An Assessment of Sleep Architecture as a Function of Degree of Handedness in College Women Using a Home Sleep Monitor
The present study examined sleep architecture as a function of handedness in a population of undergraduate college women using a home sleep monitor. Compared to strongly handed individuals, participants with a tendency toward mixed-handedness had a shorter sleep latency and spent a greater percentage of their sleep period asleep and less awake. Increasing mixed-handedness was also associated with increased NREM; strong-handedness was associated with increased REM. Results are placed in a neurophysiological framework wherein corpus callosum mediated differences in interhemispheric interaction during Wake, REM, and NREM on the one hand, and individual differences in corpus callosum morphology and hemispheric communication as a function of handedness on the other, interact to result in handedness differences in sleep architecture.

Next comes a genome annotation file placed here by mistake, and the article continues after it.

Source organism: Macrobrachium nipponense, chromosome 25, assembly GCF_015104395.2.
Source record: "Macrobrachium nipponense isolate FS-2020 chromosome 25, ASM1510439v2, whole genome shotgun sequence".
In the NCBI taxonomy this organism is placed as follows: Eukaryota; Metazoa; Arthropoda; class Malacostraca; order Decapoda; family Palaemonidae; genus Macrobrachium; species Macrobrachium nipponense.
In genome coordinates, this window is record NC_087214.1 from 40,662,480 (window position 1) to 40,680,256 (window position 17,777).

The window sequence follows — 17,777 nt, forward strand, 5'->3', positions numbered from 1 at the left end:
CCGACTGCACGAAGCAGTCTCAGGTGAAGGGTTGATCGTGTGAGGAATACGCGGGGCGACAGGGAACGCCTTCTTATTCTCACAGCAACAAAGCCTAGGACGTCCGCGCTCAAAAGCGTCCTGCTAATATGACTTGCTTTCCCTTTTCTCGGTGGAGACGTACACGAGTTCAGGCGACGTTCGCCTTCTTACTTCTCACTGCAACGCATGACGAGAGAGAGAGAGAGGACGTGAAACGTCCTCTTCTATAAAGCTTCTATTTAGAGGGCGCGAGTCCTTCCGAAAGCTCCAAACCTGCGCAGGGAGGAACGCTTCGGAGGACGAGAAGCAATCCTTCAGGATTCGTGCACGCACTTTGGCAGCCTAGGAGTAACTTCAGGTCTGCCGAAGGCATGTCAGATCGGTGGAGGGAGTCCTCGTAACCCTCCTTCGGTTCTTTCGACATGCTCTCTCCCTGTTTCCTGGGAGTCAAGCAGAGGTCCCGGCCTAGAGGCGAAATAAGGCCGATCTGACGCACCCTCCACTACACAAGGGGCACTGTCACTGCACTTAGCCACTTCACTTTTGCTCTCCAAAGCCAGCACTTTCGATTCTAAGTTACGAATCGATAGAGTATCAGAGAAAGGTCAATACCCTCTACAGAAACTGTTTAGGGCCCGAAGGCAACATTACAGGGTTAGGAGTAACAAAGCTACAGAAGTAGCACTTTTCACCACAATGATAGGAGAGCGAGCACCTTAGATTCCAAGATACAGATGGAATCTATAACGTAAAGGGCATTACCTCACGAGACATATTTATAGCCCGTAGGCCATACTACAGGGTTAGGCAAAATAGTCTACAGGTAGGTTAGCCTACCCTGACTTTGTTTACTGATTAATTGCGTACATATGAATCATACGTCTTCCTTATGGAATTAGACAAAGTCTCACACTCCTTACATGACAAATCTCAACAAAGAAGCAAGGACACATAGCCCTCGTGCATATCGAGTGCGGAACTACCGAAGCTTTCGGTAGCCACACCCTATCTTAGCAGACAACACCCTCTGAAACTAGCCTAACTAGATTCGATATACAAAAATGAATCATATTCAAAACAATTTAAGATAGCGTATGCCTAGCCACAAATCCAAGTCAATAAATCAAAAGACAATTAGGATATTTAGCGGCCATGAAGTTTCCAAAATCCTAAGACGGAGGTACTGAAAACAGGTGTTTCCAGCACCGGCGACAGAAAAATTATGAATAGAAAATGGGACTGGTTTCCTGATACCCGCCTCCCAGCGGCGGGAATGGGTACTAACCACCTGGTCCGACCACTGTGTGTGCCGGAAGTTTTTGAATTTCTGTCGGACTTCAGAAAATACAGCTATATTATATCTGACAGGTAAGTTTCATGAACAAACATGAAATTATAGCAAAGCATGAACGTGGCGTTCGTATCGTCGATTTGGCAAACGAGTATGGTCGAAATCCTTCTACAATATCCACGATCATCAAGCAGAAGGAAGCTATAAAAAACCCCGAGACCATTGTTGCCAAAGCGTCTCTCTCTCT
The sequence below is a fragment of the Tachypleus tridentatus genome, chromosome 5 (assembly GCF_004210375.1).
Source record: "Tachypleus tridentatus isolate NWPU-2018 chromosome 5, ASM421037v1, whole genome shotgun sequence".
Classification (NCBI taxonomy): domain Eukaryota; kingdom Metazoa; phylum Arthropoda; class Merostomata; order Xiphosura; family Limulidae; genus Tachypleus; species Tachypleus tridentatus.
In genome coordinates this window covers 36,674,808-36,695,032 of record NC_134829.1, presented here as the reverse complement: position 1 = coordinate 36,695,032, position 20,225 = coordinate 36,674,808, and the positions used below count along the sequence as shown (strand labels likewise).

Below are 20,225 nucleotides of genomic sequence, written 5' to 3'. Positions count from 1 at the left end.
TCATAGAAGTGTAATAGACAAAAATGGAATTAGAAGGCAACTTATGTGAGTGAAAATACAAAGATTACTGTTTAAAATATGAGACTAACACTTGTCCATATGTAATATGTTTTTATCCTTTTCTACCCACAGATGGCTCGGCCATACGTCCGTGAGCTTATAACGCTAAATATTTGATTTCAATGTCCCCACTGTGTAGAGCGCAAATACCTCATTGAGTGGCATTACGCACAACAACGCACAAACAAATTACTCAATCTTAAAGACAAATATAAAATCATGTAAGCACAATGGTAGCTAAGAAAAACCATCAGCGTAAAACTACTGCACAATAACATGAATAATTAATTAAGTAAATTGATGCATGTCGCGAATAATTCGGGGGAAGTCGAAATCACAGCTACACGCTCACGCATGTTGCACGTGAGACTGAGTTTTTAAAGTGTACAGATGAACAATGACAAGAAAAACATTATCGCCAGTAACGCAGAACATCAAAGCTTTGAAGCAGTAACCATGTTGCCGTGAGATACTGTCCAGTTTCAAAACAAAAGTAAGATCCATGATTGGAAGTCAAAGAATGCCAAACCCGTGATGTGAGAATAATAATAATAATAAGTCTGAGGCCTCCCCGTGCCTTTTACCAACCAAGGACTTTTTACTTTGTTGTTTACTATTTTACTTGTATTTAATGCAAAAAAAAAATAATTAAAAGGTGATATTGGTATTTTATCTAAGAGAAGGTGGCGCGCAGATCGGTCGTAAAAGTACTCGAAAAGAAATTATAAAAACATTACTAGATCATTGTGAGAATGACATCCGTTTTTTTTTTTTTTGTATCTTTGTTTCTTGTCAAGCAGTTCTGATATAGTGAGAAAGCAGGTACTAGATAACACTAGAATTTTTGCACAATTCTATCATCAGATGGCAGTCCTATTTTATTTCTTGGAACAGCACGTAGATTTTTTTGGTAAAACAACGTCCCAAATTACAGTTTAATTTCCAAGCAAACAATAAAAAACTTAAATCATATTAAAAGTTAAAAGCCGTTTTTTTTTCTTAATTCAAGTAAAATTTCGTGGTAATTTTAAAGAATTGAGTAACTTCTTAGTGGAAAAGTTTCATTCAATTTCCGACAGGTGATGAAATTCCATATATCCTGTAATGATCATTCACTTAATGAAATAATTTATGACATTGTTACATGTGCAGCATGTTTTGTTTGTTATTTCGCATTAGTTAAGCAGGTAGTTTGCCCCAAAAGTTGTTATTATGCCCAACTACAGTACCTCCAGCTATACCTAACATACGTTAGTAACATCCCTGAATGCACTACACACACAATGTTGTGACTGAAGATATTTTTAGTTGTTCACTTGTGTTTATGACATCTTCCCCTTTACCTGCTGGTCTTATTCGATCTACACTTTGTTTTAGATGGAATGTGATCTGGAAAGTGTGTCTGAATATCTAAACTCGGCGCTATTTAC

MSU Digital Commons Citation
Propper, Ruth; Lawton, Nicole; Przyborski, Matt; and Christman, Stephen D., "An Assessment of Sleep Architecture as a Function of Degree of Handedness in College Women Using a Home Sleep Monitor" (2004). Department of Psychology Faculty Scholarship and Creative Works. 82.